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Patient readers, my review of Gabe Brown’s Dirt to Soil took longer than I expected, as happens when I get interested. So this Water Cooler will be shorter than usual. I’ll make it up to you tomorrow, I swear! –lambert
By Lambert Strether of Corrente.
Bird Song of the Day
Since I decided to do regional case counts today, I eliminated some other charts, so Water Cooler wasn’t completely dominated by charts.
Still chugging along. (I have also not said, because it’s too obvious, that if by Bubba we mean The South, then Bubba has done pretty well on vax.)
59.1% of the US is fully (doubly) vaccinated (CDC data, as of November 21. Mediocre by world standards, being just below Czech Republic, and just above Panama in the Financial Times league tables as of this Monday). We are back to the stately 0.1% rise per day. I would bet that the stately rise = word of mouth from actual cases. However, as readers point out, every day those vaccinated become less protected, especially the earliest. So we are trying to outrun the virus…
Case count by United States regions:
A dip, fortunately. Let’s see if it was due to the weekend (although California is down and the South steadied), Here are regional breakdowns:
California way down, Arizona up, Colorado slowing. But Washington, Utah, New Mexico, Oregon, and Nevada, having jumped, settle down.
The South, after a jump similar to the West’s, settles down.
Holy moley, Michigan! Ohio and Wisconsin rising. Minnesota, Illinois, Missouri flatten.
Ulp. New York jumps. Pennsylvania rising. Massachusetts flattens, but we seem to have a day of missing data. Maine up. New Jersey, New Hampshire, and Connecticut flatten.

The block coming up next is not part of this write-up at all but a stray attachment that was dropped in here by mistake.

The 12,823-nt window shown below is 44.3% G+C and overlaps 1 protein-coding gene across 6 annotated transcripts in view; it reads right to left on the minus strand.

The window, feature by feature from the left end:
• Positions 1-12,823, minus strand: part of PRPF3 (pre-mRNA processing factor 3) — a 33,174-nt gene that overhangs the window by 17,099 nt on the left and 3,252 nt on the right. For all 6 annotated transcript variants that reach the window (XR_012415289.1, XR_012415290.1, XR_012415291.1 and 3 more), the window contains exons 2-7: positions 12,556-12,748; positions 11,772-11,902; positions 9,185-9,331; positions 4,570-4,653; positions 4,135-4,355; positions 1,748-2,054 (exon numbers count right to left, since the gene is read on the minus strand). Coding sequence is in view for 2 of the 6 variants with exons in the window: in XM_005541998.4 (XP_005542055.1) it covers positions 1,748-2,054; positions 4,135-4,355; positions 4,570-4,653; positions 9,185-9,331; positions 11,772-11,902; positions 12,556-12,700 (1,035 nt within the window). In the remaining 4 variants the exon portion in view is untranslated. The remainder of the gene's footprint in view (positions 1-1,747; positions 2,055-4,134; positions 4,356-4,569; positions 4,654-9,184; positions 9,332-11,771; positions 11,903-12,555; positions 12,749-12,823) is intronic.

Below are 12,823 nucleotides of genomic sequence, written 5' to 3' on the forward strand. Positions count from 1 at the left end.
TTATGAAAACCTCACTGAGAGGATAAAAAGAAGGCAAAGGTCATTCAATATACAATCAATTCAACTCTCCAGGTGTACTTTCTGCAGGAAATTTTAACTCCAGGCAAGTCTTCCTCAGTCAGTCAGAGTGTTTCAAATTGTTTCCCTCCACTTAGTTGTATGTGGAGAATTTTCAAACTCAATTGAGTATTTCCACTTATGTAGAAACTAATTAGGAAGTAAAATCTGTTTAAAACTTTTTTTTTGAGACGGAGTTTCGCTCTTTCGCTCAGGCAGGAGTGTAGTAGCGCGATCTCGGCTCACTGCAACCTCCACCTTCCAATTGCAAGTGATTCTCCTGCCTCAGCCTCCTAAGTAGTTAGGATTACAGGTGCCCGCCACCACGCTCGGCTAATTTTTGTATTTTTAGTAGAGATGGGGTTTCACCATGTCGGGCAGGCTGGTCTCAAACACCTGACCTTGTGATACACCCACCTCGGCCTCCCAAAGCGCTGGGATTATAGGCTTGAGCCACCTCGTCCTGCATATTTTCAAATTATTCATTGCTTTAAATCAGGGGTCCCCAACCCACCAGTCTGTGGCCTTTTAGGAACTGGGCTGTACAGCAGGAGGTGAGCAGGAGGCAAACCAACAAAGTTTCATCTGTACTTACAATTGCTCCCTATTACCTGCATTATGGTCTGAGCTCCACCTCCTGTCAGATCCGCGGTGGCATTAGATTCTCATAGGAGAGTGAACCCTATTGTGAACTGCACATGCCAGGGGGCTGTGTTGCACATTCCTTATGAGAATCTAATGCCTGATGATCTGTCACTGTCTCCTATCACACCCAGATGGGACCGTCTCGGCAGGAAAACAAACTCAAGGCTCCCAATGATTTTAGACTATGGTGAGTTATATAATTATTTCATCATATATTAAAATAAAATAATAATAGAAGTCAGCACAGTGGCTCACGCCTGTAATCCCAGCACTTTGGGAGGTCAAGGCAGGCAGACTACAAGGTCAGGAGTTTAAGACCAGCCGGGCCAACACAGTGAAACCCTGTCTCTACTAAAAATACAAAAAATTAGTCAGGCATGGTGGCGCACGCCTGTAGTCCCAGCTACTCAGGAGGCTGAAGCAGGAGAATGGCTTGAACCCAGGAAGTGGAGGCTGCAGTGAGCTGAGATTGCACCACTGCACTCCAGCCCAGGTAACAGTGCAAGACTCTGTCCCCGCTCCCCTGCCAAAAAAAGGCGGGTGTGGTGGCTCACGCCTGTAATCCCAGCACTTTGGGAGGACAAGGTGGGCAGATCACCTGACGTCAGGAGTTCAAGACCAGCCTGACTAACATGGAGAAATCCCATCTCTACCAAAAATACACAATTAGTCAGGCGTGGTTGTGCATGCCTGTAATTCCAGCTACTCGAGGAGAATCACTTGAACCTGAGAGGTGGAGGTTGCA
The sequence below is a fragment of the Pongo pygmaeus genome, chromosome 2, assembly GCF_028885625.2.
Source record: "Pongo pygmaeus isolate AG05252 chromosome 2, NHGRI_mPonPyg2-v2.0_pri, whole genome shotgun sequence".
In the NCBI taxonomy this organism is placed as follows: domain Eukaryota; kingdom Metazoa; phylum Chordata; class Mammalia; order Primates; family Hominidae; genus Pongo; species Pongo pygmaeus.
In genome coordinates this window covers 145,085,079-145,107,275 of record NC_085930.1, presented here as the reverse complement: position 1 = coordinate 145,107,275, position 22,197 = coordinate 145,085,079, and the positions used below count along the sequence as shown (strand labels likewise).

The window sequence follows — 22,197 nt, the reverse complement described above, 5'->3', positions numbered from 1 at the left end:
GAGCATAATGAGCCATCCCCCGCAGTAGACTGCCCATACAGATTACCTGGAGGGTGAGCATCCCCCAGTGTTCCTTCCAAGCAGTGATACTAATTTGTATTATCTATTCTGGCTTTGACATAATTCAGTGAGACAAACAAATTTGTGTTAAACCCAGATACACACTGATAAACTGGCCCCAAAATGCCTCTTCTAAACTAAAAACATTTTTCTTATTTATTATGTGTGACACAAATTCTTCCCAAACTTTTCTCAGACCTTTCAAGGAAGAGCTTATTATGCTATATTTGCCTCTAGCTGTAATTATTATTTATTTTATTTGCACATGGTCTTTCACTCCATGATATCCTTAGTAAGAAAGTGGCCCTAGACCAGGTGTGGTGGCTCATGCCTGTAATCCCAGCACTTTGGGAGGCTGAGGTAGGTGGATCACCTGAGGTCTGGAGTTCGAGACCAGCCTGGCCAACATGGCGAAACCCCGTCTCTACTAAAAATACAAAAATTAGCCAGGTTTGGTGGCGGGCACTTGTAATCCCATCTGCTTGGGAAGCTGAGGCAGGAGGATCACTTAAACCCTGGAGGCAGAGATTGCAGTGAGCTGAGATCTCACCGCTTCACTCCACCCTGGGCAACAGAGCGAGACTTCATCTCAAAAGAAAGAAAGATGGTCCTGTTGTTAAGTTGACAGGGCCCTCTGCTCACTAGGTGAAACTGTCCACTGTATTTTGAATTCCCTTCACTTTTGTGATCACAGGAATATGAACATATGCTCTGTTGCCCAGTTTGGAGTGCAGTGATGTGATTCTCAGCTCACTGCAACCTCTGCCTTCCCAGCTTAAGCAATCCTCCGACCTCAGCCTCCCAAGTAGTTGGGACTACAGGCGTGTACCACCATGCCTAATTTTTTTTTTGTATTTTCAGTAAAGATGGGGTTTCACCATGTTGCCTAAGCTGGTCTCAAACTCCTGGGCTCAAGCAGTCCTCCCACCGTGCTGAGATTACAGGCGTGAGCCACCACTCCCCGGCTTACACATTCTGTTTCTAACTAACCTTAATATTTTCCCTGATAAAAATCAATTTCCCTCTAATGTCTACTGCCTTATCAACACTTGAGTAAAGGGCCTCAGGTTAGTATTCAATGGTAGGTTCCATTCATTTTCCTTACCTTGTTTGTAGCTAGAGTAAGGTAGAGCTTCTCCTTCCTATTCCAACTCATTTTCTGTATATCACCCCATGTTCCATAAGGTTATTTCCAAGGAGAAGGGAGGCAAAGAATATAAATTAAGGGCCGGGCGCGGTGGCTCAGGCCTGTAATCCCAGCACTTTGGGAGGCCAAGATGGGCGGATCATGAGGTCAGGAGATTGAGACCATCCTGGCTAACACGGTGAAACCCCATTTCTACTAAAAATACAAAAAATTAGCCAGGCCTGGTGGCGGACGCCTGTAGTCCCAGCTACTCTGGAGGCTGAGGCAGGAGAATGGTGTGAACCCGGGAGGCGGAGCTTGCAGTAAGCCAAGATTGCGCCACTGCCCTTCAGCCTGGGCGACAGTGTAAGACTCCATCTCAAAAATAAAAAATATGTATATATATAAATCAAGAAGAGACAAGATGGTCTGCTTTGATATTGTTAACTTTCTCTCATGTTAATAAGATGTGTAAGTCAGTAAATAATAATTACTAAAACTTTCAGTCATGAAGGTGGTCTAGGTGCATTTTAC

At a minimum, the official narrative that “Covid is behind us,” or that the pandemic will be “over by January” (Gottlieb), or “I know some people seem to not want to give up on the wonderful pandemic, but you know what? It’s over” (Bill Maher) is clearly problematic. (This chart is a seven-day average, so changes in direction only show up when a train is really rolling.)
One of the sources of the idea that Covid is on the way out, I would speculate, is the CDC’s modeling hub (whose projections also seem to have been used to justify school re-opening). “Here is today’s version of the chart from the CDC modeling hub, which aggregates the results of eight models in four scenarios, with the last run (“Round 9”) having taken place on 2021-08-30, and plots current case data (black dotted line) against the aggregated model predictions (grey area), including the average of the aggregated model predictions (black line). I have helpfully highlighted the case data discussed above. The last time CDC updated the data, oddly enough, is 11/6, i.e. before the jump in cases.